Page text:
Texas Supreme Court Enforces Waiver Of Post-Foreclosure Fair Market Value Hearing

On June 13, 2014, the Texas Supreme Court, consistent with its long-standing “respect for the strong public policy [in Texas] of respecting parties’ freedom to design contracts according to their wishes,” held that a broad, all-encompassing waiver of all possible defenses clearly indicates exactly which defenses are waived: all of them.

 In Moayedi v. Interstate 35/Chisam Road, L.P., a matter of first impression, Merhdad Moayedi guaranteed a loan with an original principal balance of $696,000.  Mr. Moayedi’s guaranty agreement included the following general waiver of defenses:

Guarantor further agrees that this Guaranty shall not be discharged, impaired or affected by . . . any defense (other than the full payment of the indebtedness hereby guaranteed in accordance with the terms hereof) that the Guarantor may or might have as to Guarantor’s respective undertakings, liabilities, and obligations hereunder, each and every such defense being hereby waived by the undersigned Guarantor. (Emphasis added.)

After the borrower defaulted on the loan, the lender conducted a non-judicial foreclosure sale, at which the lender purchased the real property collateral for approximately $487,200, the sole bid.  The lender later sued Mr. Moayedi for breach of the guaranty seeking to recover the deficiency.  Because Mr. Moayedi believed that the fair market value of the property exceeded the foreclosure purchase price, he moved the trial court for a fair market value hearing pursuant to Texas Property Code § 51.003, whereby the Court may reduce the deficiency by the difference between the judicially determined fair market value of the property and the foreclosure purchase price.

In response, the lender claimed that Mr. Moayedi waived a fair market value hearing by generally waiving all defenses in the guaranty.  Mr. Moayedi replied that the generic waiver of all defenses was not sufficiently specific to waive a Texas Property Code Section 51.003 fair market value hearing under Texas law, which requires a contractual waiver to be an intentional relinquishment of a known right. 

The trial court ruled for Mr. Moayedi.  The court of appeals reversed, holding, among other things, that Mr. Moayedi’s waiver of “any,” “each,” and “every” defense encompassed all possible defenses and was therefore sufficiently specific to waive the Section 51.003 fair market value hearing.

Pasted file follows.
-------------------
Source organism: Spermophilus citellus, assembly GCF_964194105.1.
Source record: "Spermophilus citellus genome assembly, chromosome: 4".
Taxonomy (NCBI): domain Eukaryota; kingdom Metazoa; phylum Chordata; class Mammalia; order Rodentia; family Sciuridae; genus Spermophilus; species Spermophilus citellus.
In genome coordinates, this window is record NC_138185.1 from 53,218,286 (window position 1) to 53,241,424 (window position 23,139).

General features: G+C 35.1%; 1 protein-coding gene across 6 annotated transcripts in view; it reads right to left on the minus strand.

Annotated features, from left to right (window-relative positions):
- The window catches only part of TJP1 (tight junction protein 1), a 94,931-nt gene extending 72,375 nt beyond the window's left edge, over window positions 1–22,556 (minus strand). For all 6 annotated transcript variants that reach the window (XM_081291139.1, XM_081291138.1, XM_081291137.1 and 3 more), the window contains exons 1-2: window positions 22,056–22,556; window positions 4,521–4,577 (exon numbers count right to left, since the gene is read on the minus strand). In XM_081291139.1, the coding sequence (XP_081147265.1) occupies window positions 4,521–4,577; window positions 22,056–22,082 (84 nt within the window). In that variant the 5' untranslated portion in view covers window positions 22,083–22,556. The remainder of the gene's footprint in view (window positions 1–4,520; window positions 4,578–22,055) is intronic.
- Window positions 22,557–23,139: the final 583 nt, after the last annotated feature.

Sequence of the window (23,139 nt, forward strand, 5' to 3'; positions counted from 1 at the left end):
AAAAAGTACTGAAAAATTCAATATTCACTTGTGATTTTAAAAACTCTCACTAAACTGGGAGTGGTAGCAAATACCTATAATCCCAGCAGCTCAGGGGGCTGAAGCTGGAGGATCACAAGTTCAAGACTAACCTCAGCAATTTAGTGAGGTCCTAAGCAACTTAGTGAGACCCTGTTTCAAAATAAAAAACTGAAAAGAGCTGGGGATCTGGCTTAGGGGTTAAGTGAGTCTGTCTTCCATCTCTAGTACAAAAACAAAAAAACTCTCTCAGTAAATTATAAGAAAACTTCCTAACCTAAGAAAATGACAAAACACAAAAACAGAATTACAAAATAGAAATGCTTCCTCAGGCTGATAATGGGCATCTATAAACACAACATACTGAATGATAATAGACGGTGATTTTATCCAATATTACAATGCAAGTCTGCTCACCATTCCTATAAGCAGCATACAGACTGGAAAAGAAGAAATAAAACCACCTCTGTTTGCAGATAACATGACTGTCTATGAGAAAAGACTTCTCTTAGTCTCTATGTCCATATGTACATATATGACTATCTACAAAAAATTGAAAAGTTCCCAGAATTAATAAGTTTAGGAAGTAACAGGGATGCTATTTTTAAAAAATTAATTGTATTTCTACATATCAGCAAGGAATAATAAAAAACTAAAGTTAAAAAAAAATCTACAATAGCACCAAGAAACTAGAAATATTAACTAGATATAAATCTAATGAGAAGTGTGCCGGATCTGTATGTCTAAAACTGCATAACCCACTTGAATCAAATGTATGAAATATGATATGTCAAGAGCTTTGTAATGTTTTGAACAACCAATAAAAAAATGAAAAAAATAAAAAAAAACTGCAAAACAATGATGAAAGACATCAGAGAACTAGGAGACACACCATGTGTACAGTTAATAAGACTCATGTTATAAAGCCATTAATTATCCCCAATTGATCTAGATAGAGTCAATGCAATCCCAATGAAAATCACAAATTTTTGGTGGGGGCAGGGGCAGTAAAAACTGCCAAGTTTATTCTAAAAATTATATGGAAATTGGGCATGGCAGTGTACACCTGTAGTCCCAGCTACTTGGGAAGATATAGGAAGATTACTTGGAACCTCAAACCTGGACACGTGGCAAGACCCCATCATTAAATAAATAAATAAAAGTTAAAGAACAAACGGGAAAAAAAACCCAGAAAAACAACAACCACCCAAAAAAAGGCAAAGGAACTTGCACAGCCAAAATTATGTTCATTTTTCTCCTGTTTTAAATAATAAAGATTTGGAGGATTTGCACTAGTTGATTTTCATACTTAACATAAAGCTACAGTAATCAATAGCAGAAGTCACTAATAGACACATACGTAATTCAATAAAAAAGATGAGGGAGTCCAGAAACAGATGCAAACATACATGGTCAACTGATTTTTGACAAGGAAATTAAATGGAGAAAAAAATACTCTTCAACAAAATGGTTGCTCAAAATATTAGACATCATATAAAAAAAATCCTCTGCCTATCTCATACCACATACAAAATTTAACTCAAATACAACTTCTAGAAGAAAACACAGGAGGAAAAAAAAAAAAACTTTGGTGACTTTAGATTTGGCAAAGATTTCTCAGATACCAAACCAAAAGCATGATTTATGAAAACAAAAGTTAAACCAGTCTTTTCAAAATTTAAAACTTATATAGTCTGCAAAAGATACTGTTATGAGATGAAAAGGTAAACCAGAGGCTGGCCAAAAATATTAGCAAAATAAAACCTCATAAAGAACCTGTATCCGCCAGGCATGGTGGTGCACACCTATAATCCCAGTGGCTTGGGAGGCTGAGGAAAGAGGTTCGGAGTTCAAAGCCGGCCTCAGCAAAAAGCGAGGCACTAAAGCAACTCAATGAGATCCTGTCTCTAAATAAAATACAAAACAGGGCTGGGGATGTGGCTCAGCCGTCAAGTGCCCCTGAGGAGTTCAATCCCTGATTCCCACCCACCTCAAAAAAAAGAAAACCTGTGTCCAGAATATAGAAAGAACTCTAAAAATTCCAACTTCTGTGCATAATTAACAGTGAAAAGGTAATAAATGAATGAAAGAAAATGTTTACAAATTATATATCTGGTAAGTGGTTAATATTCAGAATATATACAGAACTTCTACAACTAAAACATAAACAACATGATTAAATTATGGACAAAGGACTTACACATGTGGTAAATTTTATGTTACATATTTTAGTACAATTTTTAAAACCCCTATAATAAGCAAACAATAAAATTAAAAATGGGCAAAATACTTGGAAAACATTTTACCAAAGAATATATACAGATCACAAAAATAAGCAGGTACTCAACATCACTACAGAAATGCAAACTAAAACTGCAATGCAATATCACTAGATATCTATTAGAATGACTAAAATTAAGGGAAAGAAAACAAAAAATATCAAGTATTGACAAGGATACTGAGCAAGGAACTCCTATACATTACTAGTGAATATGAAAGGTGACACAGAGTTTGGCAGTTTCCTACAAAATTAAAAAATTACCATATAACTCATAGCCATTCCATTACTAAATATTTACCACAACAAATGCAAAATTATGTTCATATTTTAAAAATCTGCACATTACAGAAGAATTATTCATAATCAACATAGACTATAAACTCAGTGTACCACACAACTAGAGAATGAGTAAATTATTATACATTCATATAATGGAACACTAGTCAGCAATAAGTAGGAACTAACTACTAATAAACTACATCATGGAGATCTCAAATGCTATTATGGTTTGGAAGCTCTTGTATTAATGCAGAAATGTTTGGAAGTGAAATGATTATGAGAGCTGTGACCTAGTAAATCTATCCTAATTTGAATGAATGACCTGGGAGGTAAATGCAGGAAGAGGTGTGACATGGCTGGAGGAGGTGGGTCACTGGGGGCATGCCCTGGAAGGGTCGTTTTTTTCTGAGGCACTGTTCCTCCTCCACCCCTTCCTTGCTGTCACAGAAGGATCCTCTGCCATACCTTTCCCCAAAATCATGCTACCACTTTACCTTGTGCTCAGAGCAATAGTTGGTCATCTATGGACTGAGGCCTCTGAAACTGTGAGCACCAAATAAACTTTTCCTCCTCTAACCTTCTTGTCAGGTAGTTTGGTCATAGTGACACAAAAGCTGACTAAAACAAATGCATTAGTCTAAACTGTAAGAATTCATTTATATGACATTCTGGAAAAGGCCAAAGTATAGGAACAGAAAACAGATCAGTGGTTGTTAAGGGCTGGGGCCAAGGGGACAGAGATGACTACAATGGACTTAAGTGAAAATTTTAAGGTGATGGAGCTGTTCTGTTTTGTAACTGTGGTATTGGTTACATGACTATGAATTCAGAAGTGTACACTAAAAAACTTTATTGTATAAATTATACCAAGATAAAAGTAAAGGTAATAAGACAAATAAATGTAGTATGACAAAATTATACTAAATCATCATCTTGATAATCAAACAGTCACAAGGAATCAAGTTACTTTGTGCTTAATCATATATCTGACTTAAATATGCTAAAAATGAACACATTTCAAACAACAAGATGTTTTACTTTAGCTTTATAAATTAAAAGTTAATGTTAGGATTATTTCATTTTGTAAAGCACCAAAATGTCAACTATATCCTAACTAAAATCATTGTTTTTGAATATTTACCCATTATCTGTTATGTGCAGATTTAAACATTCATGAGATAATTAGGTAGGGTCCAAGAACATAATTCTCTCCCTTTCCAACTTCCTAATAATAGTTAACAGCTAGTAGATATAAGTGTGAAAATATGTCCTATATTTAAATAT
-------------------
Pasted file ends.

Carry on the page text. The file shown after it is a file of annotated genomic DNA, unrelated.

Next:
The Texas Supreme Court affirmed the court of appeals’ decision, noting that “Texans have long embraced the principle of freedom of contract.”  Mr. Moayedi could waive the Section 51.003 fair market value hearing, the Court reasoned, just as he could waive “statutory and even constitutional rights” in the absence of the Legislature expressly prohibiting such a waiver. 

Further, the Court held that Mr. Moayedi did waive a Section 51.003 hearing in his guaranty, reasoning that the provision’s breadth supported a waiver finding: “Just because the waiver is all encompassing does not mean that it is unclear or vague.  To waive all possible defenses seems to very clearly indicate what defenses are included: all of them.”  Because there was no way under the contractual language to distinguish between the two possible sets of defenses Mr. Moayedi waived—common law and statutory—the Court concluded that the general waiver eliminated both.  

Notably, in footnote 31 of the opinion, the Court characterized a waiver of “offset,” like the one at issue in the Fifth Circuit’s decision in LaSalle Bank Nat’l Ass’n v. Sleutel, 289 F.3d 837 (5th Cir. 2002), to be even more specific than the waiver in Mr. Moayedi’s guaranty, and thereby equally enforceable under Texas law. 

This opinion is favorable for those doing business in Texas, in general, and the Texas lending industry, in particular, because it confirms that Texas courts enforce agreements as drafted, thereby safeguarding “the principle of freedom of contract.”  A guarantor should not, after the fact, be able to avoid his contractual obligations simply because those obligations and his waiver of rights were broadly stated.  Simply stating that the guarantor waives any, each, and every defense sufficiently accomplishes just that.

            To view the opinion, please follow this link.  If you have questions about the information contained in this Client Alert, please contact any of the attorneys listed below or the Thompson & Knight attorney with whom you regularly work.

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DISCLAIMER: Because of the generality of this update, the information provided herein may not be applicable in all situations and should not be acted upon without specific legal advice based on particular situations.

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